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by: TERRY CASE

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These pages celebrate the famous North Western Railway of India, and focus on the stories of some of their employees. If you would like to contribute to these pages please contact Terry Case at:-

caset@benalla-college.vic.edu.au

 

The North Western Railway (NWR) was formed in January 1886, an amalgam of a number of smaller railways, principally the  Sind, Punjab and Delhi Railway (SPDR). The NWR was under Government management, because of the strategic areas it served.

The line from Delhi to Amritsar had  been opened in 1870, with the aim of making troop movements to the N.W.  frontier provinces speedier. It met the line from Karachi – Lahore/Amritsar which had been opened in stages, by passing the dangerous and slow river crossings by boat. This line had been operated by the  Sind, Punjab and Delhi Railway (SPDR).

 Lines to the Khyber Pass and Kohot areas were later extensions, the  NWR managed  a number of narrow gauge lines, the most famous being that to Simla.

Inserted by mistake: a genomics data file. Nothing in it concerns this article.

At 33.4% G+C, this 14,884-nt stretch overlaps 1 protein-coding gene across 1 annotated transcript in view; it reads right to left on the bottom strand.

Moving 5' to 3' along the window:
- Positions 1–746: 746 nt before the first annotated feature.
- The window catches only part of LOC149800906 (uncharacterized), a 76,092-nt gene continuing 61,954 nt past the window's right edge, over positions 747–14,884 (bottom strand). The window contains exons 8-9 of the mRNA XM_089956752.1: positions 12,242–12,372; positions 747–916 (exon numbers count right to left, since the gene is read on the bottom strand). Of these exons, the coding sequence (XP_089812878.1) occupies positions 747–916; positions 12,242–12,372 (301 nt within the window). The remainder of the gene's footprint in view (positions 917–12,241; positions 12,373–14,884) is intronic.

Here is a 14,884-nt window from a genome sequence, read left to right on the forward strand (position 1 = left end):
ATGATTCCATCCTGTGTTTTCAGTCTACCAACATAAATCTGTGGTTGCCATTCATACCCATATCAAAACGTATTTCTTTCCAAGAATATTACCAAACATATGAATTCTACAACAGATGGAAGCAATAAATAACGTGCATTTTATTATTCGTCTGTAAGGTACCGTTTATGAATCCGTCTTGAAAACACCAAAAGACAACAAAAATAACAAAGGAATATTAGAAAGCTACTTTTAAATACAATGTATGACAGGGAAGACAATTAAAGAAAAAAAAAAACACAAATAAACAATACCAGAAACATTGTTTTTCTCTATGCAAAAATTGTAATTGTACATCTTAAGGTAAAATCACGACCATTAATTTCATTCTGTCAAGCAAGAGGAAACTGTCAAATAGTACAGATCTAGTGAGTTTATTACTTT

The end of the NWR.

The division of India and the creation of the nation of Pakistan saw terrible scenes near the new border areas with trains of refugees being attacked and the occupants massacred .

The lines were part of the NWR system, which was divided by Partition with most of its 6,861 miles being in Pakistan territory, only 1,885 miles going to India, where it was to be part of the newly created  East Punjab Railway, which was later absorbed into the Northern Railway..

 

HOME CARMAN HUGHES => LOUIS HUGHES => HAL WATERS =>
       

 

Comments? Questions?

Please e-mail me at:  

caset@benalla-college.vic.edu.au

All material on this website is copyright Terry Case. Please feel free to download any of the    pictures for your own PERSONAL use or for any non commercial applications. This includes using them on your own personal websites, or taking printouts and giving them out to your friends. In the event of your using any  material from this website, please credit Terry Case as the photographer and source of information. The material and photographs contained herein MAY NOT BE USED for any commercial purposes whatsoever.

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